Previously, we started with arbitrary genotype frequencies u,v,w and showed that they are modified after one generation to satisfy HW equilibrium. Now we start with arbitrary allele frequencies p1 and p2. Random mating is equivalent to random pairing of alleles; each person contributes one allele with the prescribed frequencies. So the frequency of A1/A1 in the new generation is p12 , that of A1/A2 is 2p1p2 , and that of A2/A2 is p Argument completed ? The frequency p’1 of A1 in this new generation is p12+ ½(2p1p2 )= p’1 and the frequency of A2 in this new generation is p22+ ½(2p1p2 )=p’2. So after one generation allele frequency is fixed and satisfies the HW equilibrium . Exercise: Generalize the argument to k-allelic loci.

Consider an allele at an X-linked locus. At generation n, let qn denote that allele’s frequency in females and rn denote that allele’s frequency in males. More explicitly, Questions: What is the frequency pn of the allele in the population ? Does pn converge and to which value p ? Does qn and rn converge to the same value ?

Argument Outline Assuming equal number of males and females, we have
pn = 2/3 qn + 1/3 rn for every n. Let p = p0 = 2/3 q0 + 1/3 r0. We will now show that both qn and rn converge quickly to p (but not in one generation as before). Having shown this claim, the female genotype frequency of A1/A1 must be p2 , that of A1/A2 is 2p(1-p) , and that of A2/A2 is (1-p)2, satisfying HW equilibrium. For male, genotypes A1 and A2 have frequencies p and 1-p.

The recursion equations
Because a male always gets his X chromosome from his mother, and his mother precedes him by one generation, rn = qn (Eq. 1.1) Similarly, females get half their X-chromosomes from females and half from males, qn = ½ qn-1+ ½ rn (Eq. 1.2) Eqs 1.1 and 1.2 imply: 2/3 qn+1/3 rn = 2/3(½ qn-1+ ½ rn-1 ) + 1/3 qn-1= 2/3 qn-1 + 1/3 rn-1 It follows that the allele frequency pn= 2/3 qn + 1/3 rn never changes and remains equal to p0= p. To see that qn converges to p, we need to relate the difference qn-p with the difference qn-1-p.

The fixed point solution
qn-p = qn- 3/2 p + ½ p = ½ qn-1+ ½ rn-1 - 3/2 (2/3 qn-1 + 1/3 rn-1) + ½ p = - ½ qn-1+ ½ p (just cancel terms) = - ½ (qn-1- p) Continuing in this manner, qn-p= - ½ (qn-1- p) = (- ½)2 (qn-2- p) = …= (- ½)n (q0- p)  0 So in each step the difference diminishes by half and qn approaches p in a zigzag manner. Hence, rn = qn-1 also converges to p. What does this mean ? Having shown this claim, the female genotype frequency of A1/A1 must be p2 , that of A1/A2 is 2p(1-p) , and that of A2/A2 is (1-p)2, satisfying HW equilibrium. For male, genotypes A1 and A2 have frequencies p and 1-p. HW equilibrium is not reached in one generation but gets there fast (quite there in 5 generations).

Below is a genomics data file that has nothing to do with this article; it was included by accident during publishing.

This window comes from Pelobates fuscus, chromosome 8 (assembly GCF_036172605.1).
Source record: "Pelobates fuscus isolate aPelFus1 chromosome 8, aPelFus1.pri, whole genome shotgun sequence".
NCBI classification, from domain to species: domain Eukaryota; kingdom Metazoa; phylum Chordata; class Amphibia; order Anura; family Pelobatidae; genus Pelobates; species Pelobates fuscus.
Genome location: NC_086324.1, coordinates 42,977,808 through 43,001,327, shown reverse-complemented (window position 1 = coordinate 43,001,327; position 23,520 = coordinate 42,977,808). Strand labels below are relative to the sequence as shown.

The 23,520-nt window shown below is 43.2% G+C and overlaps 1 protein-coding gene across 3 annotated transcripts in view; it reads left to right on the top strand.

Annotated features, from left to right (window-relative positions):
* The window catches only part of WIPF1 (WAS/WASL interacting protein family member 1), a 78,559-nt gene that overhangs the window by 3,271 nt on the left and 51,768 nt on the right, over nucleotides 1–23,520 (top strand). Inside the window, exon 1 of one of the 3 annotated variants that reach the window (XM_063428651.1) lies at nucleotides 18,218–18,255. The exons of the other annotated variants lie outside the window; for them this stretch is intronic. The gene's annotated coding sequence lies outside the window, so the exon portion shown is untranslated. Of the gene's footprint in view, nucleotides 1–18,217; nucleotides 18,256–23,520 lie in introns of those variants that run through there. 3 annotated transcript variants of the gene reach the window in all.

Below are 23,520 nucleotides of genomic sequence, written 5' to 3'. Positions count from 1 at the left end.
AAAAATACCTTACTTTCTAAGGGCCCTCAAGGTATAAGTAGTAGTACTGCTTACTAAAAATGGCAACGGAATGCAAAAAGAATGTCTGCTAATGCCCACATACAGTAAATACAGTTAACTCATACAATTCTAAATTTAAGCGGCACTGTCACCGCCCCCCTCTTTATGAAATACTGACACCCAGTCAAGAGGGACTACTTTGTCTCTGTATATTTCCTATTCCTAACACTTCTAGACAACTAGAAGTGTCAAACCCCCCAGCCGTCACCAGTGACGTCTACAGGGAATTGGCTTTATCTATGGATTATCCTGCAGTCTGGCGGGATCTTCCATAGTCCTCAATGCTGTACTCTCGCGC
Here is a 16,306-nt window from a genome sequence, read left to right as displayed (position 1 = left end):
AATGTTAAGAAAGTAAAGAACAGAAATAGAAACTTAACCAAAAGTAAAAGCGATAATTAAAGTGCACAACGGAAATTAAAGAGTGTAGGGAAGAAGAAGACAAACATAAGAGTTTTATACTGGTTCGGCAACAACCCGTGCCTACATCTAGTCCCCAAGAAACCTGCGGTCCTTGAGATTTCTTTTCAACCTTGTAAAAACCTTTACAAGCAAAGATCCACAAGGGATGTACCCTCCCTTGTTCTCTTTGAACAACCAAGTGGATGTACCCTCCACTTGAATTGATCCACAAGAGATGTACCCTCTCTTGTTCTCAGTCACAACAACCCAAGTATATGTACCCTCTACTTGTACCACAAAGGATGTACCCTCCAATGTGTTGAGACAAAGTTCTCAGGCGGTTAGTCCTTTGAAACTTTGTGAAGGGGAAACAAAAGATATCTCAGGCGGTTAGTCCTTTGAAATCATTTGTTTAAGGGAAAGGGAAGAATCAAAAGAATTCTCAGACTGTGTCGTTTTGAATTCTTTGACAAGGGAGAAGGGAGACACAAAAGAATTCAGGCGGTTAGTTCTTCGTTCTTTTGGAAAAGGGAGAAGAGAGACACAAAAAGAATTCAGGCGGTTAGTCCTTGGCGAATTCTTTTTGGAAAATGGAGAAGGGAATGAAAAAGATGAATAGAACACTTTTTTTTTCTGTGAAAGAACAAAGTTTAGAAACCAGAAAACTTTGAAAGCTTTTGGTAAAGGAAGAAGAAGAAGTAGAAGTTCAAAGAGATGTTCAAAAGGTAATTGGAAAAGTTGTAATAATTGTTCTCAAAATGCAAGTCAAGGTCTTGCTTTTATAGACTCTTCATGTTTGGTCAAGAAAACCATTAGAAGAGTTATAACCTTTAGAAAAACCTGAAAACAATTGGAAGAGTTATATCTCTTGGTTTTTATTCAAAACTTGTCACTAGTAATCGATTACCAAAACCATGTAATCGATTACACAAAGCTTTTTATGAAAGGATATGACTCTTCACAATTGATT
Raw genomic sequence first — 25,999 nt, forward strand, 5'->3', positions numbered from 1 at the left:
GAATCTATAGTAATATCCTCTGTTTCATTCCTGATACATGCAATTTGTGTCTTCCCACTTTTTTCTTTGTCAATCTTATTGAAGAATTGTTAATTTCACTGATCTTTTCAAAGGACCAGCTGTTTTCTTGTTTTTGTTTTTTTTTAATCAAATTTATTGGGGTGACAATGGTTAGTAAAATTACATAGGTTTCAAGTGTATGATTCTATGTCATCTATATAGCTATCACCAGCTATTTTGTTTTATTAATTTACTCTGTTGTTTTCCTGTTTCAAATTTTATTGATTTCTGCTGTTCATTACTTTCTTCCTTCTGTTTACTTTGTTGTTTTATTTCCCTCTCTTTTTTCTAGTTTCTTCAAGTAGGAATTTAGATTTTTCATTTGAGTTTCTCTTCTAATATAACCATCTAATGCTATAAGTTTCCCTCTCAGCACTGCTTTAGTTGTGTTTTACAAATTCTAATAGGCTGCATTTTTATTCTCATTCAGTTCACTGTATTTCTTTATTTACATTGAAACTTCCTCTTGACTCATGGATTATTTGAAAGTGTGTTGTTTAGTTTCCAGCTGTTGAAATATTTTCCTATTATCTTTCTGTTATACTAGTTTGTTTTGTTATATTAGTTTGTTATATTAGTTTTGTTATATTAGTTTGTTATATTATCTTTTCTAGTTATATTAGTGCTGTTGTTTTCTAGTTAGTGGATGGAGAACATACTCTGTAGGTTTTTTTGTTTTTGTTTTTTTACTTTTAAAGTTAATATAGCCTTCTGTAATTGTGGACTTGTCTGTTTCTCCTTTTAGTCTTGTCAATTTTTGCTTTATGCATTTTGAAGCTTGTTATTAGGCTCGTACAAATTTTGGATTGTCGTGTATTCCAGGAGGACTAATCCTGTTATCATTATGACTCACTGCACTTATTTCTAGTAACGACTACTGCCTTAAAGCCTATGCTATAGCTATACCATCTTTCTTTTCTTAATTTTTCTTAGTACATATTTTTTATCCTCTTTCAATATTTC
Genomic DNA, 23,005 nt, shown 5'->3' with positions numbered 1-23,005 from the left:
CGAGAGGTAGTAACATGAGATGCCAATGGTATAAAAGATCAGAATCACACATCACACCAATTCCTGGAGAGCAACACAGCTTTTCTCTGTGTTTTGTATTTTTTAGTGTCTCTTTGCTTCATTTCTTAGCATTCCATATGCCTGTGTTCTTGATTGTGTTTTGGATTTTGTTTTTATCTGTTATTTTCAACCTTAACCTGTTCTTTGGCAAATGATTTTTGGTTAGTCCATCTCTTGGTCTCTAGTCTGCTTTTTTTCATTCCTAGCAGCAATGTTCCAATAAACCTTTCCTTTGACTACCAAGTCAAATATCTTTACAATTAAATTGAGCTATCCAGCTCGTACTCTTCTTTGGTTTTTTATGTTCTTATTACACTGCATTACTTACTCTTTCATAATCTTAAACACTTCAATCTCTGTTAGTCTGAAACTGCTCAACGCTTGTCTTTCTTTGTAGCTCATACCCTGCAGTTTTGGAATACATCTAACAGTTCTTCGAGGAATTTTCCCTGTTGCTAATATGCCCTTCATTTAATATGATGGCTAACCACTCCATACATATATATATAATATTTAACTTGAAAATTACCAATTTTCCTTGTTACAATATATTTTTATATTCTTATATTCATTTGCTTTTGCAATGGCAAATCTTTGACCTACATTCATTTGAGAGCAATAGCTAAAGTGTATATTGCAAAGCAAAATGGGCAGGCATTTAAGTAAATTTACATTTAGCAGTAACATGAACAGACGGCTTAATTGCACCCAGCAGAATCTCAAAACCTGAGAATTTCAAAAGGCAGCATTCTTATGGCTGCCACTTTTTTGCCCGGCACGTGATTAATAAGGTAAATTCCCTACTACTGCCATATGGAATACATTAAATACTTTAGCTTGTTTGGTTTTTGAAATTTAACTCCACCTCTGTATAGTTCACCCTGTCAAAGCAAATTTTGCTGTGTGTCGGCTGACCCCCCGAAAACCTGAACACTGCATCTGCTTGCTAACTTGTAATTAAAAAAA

Linkage equilibrium Let Ai be allele at locus A with frequency pi
Let Bj be allele at locus B with frequency qj Denote the recombination between these loci by f and m for females and males, respectively. Let = (f + m )/2. Linkage equilibrium means that Pr(Ai Bj) = piqj Ai A’i Bj B’j We use the same assumptions employed earlier to demonstrate linkage equilibrium, namely, to show that Pn(Ai Bj) converges to piqj at a rate that is fastest when the recombination  is the largest.

Convergence Proof = ½ [ (1-f )Pn-1(Ai Bj) + f piqj ] + No recombination recombination Pn(Ai Bj) = ½ [gamete from female] + ½ [gamete from male] ½ [gamete from male] = ½ [ (1-f )Pn-1(Ai Bj) + f piqj ] + ½ [ (1-m )Pn-1(Ai Bj) + m piqj ] = (1- )Pn-1(Ai Bj) + piqj So, Pn(Ai Bj) - piqj = (1- ) [Pn-1(Ai Bj) – piqj]= …= (1- )n[P0(Ai Bj) – piqj] In short, we have established, For loci on different chromosomes, the deviation from linkage is halved each generation. For close loci with small , convergence is slow. Exercise: Repeat this analysis for three loci (Problem 7, with guidance, in Kenneth Lang’s book).

Ramifications for Association studies
Many diseases are thought to been caused by a single random mutation that survived and propagated to offspring, generation after generation. Marker Mutated locus Suppose there is a close marker: Would we see association at random population samples? If the mutation happened many generations ago, no trace will be significant. Allele frequency will reach linkage equilibrium ! We need a combination of close markers and recentallele age of the disease. Association studies like that are also called linkage disequilibrium mapping or LD mapping in short.